Reforms under the new Tax Cuts and Jobs Act (TCJA), adopted in the U.S. in December 2017, means that some insurance-linked securities (ILS) structures could be classified as a controlled foreign corporation (CFC) and others could be classified as a passive foreign investment company (PFIC), according to Mayer Brown’s Global Insurance Industry Year in Review, 2017.
Mayer Brown has identified some impacts to the ILS market as a result of the recent tax reforms in the U.S., highlighting that the change in the definition of ‘United States shareholder’ for CFC purposes, “will have an impact” on both sidecar and catastrophe bond transactions, and on the formation of new insurers.
Most offshore insurance companies include a provision that limits the voting power of a single shareholder to 10% of the voting power of the company. These by-law provisions were originally designed to keep large U.S. shareholders of an offshore insurance company from being treated as a ‘United States shareholder,’ for CFC purposes.
If it occurred that ‘United States shareholders’ owned more than 25% of the shares of a foreign insurer by either vote or value, then the foreign entity would be classified as a CFC.
Mayer Brown explains that any “United States shareholders of that CFC were required to include in their current taxable income the Subpart F income of the CFC regardless of whether the CFC distributed that Subpart F income as a dividend to its shareholders or retained that income in the foreign insurance company.”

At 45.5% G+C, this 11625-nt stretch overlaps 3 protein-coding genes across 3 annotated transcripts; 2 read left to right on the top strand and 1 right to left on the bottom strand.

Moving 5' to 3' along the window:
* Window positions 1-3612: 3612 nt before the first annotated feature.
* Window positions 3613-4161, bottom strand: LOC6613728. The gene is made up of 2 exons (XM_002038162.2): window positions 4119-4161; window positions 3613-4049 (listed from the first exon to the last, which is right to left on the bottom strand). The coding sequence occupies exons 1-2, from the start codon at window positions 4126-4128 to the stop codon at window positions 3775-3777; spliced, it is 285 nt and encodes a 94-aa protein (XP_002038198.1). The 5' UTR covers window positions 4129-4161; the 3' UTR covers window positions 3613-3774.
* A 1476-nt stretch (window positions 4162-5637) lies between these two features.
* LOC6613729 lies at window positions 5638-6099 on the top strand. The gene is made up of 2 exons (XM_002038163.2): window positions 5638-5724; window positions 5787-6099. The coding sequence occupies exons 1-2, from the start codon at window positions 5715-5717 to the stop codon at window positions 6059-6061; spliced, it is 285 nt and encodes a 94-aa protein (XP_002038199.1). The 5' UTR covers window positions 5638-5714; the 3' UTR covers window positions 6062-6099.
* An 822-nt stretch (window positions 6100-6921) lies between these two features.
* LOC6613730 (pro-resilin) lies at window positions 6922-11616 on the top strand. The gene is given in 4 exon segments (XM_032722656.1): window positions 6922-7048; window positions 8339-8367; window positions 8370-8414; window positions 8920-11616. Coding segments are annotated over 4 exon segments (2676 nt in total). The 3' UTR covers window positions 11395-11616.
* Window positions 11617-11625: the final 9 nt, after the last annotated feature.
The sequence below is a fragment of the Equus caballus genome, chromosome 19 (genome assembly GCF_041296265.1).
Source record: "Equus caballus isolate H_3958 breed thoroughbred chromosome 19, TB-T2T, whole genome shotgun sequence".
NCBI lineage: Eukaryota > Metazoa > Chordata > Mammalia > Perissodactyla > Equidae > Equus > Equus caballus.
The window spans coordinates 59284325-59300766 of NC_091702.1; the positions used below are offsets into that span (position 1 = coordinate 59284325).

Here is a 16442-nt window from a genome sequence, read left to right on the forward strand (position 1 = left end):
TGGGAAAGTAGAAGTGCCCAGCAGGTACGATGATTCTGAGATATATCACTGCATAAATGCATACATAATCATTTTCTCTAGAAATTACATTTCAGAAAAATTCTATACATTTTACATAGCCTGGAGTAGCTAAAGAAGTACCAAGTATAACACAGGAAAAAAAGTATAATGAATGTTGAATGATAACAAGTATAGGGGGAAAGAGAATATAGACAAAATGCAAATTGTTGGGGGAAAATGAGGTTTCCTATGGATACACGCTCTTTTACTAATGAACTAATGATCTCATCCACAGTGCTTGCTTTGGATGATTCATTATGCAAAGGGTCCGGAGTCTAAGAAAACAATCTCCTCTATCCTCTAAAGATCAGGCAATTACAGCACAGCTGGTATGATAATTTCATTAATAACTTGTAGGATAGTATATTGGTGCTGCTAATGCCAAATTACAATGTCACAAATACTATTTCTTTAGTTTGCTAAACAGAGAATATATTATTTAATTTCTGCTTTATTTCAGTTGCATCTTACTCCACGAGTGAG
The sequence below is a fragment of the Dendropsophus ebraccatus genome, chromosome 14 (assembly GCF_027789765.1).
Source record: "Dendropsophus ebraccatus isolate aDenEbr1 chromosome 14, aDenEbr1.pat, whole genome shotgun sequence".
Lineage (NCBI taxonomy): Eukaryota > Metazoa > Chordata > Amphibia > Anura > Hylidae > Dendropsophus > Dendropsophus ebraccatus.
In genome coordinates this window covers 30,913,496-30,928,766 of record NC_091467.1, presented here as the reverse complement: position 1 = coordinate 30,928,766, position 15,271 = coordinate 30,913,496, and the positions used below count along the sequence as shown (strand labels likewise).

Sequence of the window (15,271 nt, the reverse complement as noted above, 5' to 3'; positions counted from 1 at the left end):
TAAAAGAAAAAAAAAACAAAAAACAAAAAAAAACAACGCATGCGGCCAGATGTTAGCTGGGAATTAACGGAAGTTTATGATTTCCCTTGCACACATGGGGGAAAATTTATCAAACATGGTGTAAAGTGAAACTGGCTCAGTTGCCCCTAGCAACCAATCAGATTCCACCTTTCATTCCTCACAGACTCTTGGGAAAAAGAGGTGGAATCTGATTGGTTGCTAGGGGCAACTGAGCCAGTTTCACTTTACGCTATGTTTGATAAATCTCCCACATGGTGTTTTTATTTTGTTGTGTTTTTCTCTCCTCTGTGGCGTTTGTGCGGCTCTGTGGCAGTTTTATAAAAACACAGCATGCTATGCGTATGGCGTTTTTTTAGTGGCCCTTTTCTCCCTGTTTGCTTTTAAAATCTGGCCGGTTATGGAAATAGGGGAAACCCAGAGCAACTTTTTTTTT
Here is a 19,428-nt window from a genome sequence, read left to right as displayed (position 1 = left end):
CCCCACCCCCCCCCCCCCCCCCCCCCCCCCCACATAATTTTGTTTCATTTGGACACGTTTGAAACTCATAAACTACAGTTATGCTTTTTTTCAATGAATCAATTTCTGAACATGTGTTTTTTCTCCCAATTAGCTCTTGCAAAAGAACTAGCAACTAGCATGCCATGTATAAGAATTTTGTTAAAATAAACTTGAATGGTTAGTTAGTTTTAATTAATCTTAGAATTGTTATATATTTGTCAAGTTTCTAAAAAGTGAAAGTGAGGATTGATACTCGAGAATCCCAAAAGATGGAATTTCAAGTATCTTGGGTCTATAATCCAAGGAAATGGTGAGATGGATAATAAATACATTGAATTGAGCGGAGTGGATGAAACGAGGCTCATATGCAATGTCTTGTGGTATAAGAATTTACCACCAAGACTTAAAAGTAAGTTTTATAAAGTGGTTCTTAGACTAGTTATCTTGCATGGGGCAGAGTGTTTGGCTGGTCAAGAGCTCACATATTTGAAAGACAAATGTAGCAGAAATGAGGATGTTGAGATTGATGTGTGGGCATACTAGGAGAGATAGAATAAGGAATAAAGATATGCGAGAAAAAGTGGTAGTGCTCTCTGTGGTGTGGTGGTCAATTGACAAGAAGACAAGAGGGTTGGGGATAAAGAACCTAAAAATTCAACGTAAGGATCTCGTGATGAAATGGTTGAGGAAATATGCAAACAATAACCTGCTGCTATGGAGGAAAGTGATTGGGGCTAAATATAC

As a result, and given that insurance income is classified as a type of Subpart F income, Mayer Brown explains that avoiding CFC status was necessary in order for major U.S. shareholders to have a chance at achieving deferral of tax on their share of the foreign company’s insurance income.
Mayer Brown, expands on this; “If the company’s by-laws provided no shareholder could cast more than 9.9% of the votes in any shareholder vote, no United States person could be treated as a United States shareholder, no matter if the United States person owned 10% or more of the economic interest in the company. Without 10% voting United States Shareholders, the foreign insurance company could not be CFC, and no shareholder had to report currently his share of the company’s insurance income or other Subpart F income.”